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SOFIA (Bulgaria), May 22 (SeeNews) - Healthcare organisations in Southeast Europe (SEE) need to integrate their data systems in order for Artificial Intelligence (AI) to drive actionable insights, a senior official at U.S.-based tech company IBM said.
"You can't get to AI or machines that learn until you understand the data you already have. And I think part of the challenge in this region is integration of the key systems, to understand all the data that you have to then drive actionable insights from that data," Mark O'Herlihy, IBM Watson Health, Managing Director, EMEA, told SeeNews in a recent interview.
Like other parts of Europe, SEE lacks integrated systems and electronic medical records adoption is comparably low, he noted, adding that the local healthcare organisations are still siloed and can be paper heavy.
A major obstacle, O'Herlihy said, can be the reluctance to share data across organisations.
"I don’t think it is about money. You have to get departments to work together [...] and sharing data is still a big issue. And that is not just unique to Bulgaria."
According to a recent study by market researcher IDC, 29% of healthcare organisations in Central and Eastern Europe plan to increase by more than 10% their spending on IT in 2019, as compared to just 10% in Western Europe and 14% across Europe. As many as 24% of healthcare providers in CEE plan to raise their IT spending by 5 to 10% versus 19% in Western Europe and 20% across Europe.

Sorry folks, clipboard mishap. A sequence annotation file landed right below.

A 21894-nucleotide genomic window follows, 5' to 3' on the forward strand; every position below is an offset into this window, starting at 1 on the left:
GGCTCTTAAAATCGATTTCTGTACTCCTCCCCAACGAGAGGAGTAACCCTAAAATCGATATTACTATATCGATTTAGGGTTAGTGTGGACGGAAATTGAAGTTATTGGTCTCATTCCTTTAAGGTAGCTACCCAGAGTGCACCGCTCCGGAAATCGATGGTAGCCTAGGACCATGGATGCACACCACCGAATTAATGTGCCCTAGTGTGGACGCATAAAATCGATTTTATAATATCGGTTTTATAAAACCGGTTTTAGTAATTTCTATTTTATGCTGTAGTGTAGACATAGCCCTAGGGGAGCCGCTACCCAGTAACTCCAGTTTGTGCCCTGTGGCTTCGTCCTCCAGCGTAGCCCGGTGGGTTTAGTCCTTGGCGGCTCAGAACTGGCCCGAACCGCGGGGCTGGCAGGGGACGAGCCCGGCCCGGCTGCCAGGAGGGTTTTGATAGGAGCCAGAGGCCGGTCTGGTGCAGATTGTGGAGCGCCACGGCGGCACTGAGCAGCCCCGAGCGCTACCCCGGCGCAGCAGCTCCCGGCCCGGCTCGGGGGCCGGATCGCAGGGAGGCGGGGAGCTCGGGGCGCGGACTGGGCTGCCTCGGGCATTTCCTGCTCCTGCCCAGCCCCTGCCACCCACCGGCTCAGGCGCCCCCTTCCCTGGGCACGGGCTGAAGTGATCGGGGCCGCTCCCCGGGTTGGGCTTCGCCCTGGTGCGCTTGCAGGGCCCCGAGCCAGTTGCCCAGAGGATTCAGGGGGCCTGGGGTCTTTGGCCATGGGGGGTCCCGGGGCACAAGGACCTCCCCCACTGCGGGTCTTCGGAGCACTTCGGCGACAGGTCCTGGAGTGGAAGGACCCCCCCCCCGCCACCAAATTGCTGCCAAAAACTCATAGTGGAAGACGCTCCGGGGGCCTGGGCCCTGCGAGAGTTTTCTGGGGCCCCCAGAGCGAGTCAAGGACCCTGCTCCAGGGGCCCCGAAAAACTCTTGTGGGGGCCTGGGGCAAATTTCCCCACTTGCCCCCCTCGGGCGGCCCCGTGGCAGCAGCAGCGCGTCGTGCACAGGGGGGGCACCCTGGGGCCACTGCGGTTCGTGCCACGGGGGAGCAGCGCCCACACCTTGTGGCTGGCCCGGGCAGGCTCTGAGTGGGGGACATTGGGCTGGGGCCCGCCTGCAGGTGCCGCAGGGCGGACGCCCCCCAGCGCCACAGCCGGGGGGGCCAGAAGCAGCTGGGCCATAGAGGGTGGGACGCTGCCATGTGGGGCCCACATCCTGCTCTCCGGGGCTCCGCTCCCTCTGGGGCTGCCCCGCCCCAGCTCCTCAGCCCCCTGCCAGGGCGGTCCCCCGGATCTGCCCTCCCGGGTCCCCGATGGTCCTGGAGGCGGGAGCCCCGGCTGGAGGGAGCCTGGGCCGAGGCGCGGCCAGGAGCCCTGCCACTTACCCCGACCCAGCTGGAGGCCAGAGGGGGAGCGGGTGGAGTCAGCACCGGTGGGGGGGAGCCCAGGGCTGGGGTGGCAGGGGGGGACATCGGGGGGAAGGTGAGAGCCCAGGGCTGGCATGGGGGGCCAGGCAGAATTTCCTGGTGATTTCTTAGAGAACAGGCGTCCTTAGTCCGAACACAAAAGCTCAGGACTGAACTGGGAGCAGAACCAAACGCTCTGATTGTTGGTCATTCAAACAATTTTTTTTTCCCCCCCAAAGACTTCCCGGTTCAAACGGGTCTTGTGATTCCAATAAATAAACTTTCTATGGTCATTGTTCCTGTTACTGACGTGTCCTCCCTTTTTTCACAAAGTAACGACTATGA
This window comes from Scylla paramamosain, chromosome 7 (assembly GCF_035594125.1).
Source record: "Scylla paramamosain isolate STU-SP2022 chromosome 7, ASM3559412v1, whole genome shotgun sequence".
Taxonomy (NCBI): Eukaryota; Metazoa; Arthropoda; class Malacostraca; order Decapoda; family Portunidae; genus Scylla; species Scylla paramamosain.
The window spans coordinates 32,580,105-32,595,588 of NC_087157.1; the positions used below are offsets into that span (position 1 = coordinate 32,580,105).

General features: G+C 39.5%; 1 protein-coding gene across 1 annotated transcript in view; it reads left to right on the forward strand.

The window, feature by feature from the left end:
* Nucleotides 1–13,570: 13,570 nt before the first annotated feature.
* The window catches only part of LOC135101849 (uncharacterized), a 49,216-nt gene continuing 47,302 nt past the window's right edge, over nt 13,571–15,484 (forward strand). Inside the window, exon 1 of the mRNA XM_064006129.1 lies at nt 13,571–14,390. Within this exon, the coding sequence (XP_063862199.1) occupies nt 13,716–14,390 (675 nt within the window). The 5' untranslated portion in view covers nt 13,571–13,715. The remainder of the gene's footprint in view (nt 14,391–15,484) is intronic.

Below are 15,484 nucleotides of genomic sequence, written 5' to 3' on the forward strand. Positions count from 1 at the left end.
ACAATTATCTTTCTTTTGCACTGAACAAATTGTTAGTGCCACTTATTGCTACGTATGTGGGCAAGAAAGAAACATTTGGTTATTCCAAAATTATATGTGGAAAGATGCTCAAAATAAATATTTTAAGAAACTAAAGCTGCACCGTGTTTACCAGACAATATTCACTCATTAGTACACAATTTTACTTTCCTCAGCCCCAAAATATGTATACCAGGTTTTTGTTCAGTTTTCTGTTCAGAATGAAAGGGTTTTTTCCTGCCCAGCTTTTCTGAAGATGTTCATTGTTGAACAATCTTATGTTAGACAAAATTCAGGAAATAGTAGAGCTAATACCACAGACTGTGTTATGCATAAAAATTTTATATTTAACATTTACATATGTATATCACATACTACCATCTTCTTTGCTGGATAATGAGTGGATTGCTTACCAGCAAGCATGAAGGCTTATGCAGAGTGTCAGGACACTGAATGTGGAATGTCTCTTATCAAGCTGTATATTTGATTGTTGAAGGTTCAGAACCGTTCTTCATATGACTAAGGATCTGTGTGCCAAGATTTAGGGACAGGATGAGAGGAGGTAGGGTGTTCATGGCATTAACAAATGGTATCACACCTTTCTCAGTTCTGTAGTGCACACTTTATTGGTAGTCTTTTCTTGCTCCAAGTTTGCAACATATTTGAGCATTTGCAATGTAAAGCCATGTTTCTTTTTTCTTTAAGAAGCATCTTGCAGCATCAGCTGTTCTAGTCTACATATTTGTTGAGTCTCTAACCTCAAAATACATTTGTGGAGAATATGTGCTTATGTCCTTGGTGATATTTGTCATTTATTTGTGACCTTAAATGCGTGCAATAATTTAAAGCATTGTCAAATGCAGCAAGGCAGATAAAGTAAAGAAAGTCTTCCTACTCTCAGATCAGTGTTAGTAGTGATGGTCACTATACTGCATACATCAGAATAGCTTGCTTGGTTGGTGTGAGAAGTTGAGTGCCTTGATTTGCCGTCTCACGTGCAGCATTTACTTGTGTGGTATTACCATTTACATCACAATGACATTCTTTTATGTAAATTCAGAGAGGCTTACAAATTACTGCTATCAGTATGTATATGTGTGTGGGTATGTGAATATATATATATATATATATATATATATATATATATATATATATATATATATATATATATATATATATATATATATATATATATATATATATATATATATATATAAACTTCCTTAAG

In 2016 IBM designed and together with other vendors implemented at the Bulgarian multi-specialty UniHospital a solution, the first of its kind, which connects the hospital's medical systems and brings data from disparate applications and equipment together to offer a real-time view of patient’s condition via a web portal. All patient records, MRI scans and other medical applications are hosted onto a single data center, significantly speeding up the full cycle - from the right diagnosis to the right treatment.
"You have the same ecosystem as most of Europe, you have similar funding constraints, the same issues with regards to access to information and providing better insights for care," O'Herlihy noted.
Most of the time you bring new technology to the public to save money or to get rid of inefficiencies, the IBM official explained.
According to another IDC study, personalisation of clinical pathways and clinical decision support/evidence-based medicine are the two main areas where European heathcare providers plan to use AI. Compliance check and reporting on the quality of data and optimisation of resource utilisation and turnover come next.
"AI as a term is sometimes all encompassing but what it is trying to do is create actionable insights from the data," O'Herlihy went on to say.
"People need to stop thinking, 'This is some super tech thing I cannot get to'.The real benefit of AI is the learning component, the fact that you can have another system that can help you get more information from the data you already have."